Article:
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Italian word of the day: ‘Scioglilingua’

Can you get your tongue around this Italian word?

Italian word of the day scioglilingua
Photo: Annie Spratt/Unsplash/Nicolas Raymond

In Italian, scioglilingua (click here to hear it pronounced) is an autological word – that is, one that describes itself.

It means ‘tongue twister’, and with that gli sound that doesn’t exist in English, it’s not the easiest word to say.

Lingua is the Italian for ‘tongue’ (which can also mean ‘language’), and the verb sciogliere can mean to loosen, untie or release, so a scioglilingua is literally a ‘tongue loosener’.

È un vero scioglilingua.
It’s a real tongue twister.

Questo acronimo mi sembra uno scioglilingua.
This acronym seems like a mouthful to me.

There’s just as wide a range of tongue twisters available in Italian as there are in English. If you want to test yourself (this is an especially good one for those trying to get their tongue around gli), try:

Sul tagliere l’aglio taglia: non tagliare la tovaglia. La tovaglia non è aglio: se la tagli fai uno sbaglio.

(‘On the chopping board, cut the garlic; don’t cut the tablecloth. The tablecloth isn’t garlic; if you cut it you’ve messed up’).

You can find some other tongue twisters for practicing your rapid-fire Italian here.

You might see the words sciogliere and lingua used in combination in other contexts, none of which involve tongue twisters.

To deliberately sciogliere your own lingua can mean to loosen or ‘untie’ your tongue so that you speak fluently and with confidence.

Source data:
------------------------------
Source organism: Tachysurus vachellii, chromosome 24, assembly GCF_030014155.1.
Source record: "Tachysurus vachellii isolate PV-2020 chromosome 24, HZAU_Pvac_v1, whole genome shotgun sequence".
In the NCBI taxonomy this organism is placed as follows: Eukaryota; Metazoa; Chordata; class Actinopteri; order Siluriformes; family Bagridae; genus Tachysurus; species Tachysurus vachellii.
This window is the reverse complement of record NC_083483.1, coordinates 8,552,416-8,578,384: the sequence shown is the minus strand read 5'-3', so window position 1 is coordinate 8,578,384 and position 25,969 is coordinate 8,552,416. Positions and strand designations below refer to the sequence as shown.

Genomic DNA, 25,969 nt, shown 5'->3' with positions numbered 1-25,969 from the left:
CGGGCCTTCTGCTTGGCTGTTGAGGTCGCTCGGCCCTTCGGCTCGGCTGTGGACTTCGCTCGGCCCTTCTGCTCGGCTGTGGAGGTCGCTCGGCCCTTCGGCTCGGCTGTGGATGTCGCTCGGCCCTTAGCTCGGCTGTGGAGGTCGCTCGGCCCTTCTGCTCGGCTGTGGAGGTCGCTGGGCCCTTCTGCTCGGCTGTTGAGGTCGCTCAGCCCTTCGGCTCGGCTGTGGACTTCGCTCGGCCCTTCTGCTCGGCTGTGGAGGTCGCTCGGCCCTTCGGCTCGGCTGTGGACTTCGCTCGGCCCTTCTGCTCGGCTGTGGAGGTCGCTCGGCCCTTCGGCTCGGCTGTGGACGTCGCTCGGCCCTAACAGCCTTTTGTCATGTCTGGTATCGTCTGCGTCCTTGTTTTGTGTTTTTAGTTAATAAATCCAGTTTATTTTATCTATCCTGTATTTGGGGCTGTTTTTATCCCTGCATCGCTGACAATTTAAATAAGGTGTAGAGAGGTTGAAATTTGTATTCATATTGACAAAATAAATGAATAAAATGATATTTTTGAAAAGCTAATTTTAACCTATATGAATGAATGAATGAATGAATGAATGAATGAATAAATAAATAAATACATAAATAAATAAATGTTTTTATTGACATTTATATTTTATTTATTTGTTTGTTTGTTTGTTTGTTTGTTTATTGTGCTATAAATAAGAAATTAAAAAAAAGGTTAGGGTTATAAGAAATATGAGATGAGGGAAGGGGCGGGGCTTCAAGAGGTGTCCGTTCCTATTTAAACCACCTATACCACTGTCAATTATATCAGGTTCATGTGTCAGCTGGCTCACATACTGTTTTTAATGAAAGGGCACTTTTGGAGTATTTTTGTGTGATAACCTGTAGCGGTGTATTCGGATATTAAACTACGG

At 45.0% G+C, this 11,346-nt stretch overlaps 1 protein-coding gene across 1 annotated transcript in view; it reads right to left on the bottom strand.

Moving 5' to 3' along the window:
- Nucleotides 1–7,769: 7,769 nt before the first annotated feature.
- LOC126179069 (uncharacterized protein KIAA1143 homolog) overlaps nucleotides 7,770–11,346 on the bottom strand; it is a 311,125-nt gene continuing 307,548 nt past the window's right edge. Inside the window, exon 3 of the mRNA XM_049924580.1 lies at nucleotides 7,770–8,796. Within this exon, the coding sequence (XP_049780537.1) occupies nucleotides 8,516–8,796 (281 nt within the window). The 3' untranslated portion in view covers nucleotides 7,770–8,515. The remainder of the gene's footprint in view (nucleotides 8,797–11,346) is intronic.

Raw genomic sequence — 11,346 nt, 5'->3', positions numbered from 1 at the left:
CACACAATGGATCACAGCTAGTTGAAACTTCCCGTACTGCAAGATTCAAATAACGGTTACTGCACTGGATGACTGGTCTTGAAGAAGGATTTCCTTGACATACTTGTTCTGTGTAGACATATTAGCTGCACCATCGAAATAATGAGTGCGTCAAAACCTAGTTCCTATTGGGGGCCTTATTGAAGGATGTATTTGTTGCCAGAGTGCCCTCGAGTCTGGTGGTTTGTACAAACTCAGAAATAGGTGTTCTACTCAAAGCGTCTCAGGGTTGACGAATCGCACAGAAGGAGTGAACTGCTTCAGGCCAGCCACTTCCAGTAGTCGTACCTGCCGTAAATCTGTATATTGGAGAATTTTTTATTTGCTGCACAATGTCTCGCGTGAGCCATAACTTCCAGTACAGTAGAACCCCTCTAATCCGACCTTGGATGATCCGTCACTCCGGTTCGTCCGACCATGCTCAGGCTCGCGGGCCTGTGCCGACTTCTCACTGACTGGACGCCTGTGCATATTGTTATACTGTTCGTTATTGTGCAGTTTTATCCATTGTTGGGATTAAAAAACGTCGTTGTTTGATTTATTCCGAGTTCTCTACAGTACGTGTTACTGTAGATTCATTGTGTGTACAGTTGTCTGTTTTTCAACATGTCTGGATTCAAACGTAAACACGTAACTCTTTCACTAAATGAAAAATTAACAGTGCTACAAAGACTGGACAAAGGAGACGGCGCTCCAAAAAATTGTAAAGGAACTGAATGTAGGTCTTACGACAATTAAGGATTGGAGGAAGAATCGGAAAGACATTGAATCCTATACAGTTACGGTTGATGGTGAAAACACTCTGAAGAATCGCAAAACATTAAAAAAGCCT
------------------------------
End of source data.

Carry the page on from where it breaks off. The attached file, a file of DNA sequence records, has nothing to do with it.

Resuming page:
The La Stampa newspaper, for example, suggests 7 trucchi per sciogliere la lingua durante l’esame orale – seven tricks to loosen your tongue during your oral exam.

Mi si scoglie la lingua quando sono con lei.
I become a smooth talker when I’m with her.

To sciogliere la lingua accidentally, however, can mean to let something slip out that perhaps shouldn’t have.

Il vino gli ha fatto sciogliere la lingua.
The wine loosened his tongue.

È stato il tipo di cena che scioglie la lingua.
It was the kind of dinner that loosens the tongue.

And if you sciogliere someone else’s lingua, that means you’re forcing them to reveal something to you, perhaps against their will.

Conosco diversi modi per fargli sciogliere la lingua.
I know a few ways to make them talk.

Una settimana al freddo ti ha sciolto la lingua?
Did a week out in the cold loosen your tongue?

So here’s your challenge for this week: see if you can get make your way round some Italian tongue twisters while still knowing when to hold your tongue.

See our complete Word of the Day archive here. Do you have a favourite Italian word you’d like us to feature? If so, please email us with your suggestion.

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For members


Italian word of the day: ‘Inciucio’

Here's a word you'll need to deal with ahead of Italy's elections.

Italian word of the day: 'Inciucio'